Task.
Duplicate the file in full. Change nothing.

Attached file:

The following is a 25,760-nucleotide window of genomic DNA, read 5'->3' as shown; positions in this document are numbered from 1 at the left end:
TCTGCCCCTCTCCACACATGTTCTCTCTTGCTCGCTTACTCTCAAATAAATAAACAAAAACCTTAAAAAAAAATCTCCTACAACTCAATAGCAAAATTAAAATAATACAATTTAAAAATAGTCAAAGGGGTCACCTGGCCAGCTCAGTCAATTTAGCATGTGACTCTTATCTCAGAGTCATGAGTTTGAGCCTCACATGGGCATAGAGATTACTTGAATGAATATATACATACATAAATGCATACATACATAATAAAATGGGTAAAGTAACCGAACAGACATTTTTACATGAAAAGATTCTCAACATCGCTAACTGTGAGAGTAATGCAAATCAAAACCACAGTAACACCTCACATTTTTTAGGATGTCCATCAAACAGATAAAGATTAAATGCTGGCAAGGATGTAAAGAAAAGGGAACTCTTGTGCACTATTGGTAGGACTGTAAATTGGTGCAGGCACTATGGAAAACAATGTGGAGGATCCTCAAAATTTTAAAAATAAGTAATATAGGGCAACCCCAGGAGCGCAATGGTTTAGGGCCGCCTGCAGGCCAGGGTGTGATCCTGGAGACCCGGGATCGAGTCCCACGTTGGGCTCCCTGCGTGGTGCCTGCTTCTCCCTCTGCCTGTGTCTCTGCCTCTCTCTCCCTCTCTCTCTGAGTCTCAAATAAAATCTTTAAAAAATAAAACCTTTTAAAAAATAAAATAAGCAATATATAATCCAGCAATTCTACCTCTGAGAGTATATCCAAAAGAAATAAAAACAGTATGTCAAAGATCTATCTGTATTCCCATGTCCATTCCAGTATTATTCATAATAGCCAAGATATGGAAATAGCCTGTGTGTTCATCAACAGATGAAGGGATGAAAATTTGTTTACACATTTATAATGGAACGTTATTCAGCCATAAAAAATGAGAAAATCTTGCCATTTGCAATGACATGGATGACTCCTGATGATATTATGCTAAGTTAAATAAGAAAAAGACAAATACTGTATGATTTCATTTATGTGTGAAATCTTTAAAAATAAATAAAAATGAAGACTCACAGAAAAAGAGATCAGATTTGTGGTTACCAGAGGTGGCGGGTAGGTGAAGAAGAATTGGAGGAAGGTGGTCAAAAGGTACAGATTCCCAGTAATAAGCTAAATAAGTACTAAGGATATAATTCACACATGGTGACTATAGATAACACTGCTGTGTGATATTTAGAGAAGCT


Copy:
The following is a 25,760-nucleotide window of genomic DNA, read 5'->3' as shown; positions in this document are numbered from 1 at the left end:
TCTGCCCCTCTCCACACATGTTCTCTCTTGCTCGCTTACTCTCAAATAAATAAACAAAAACCTTAAAAAAAAATCTCCTACAACTCAATAGCAAAATTAAAATAATACAATTTAAAAATAGTCAAAGGGGTCACCTGGCCAGCTCAGTCAATTTAGCATGTGACTCTTATCTCAGAGTCATGAGTTTGAGCCTCACATGGGCATAGAGATTACTTGAATGAATATATACATACATAAATGCATACATACATAATAAAATGGGTAAAGTAACCGAACAGACATTTTTACATGAAAAGATTCTCAACATCGCTAACTGTGAGAGTAATGCAAATCAAAACCACAGTAACACCTCACATTTTTTAGGATGTCCATCAAACAGATAAAGATTAAATGCTGGCAAGGATGTAAAGAAAAGGGAACTCTTGTGCACTATTGGTAGGACTGTAAATTGGTGCAGGCACTATGGAAAACAATGTGGAGGATCCTCAAAATTTTAAAAATAAGTAATATAGGGCAACCCCAGGAGCGCAATGGTTTAGGGCCGCCTGCAGGCCAGGGTGTGATCCTGGAGACCCGGGATCGAGTCCCACGTTGGGCTCCCTGCGTGGTGCCTGCTTCTCCCTCTGCCTGTGTCTCTGCCTCTCTCTCCCTCTCTCTCTGAGTCTCAAATAAAATCTTTAAAAAATAAAACCTTTTAAAAAATAAAATAAGCAATATATAATCCAGCAATTCTACCTCTGAGAGTATATCCAAAAGAAATAAAAACAGTATGTCAAAGATCTATCTGTATTCCCATGTCCATTCCAGTATTATTCATAATAGCCAAGATATGGAAATAGCCTGTGTGTTCATCAACAGATGAAGGGATGAAAATTTGTTTACACATTTATAATGGAACGTTATTCAGCCATAAAAAATGAGAAAATCTTGCCATTTGCAATGACATGGATGACTCCTGATGATATTATGCTAAGTTAAATAAGAAAAAGACAAATACTGTATGATTTCATTTATGTGTGAAATCTTTAAAAATAAATAAAAATGAAGACTCACAGAAAAAGAGATCAGATTTGTGGTTACCAGAGGTGGCGGGTAGGTGAAGAAGAATTGGAGGAAGGTGGTCAAAAGGTACAGATTCCCAGTAATAAGCTAAATAAGTACTAAGGATATAATTCACACATGGTGACTATAGATAACACTGCTGTGTGATATTTAGAGAAGCT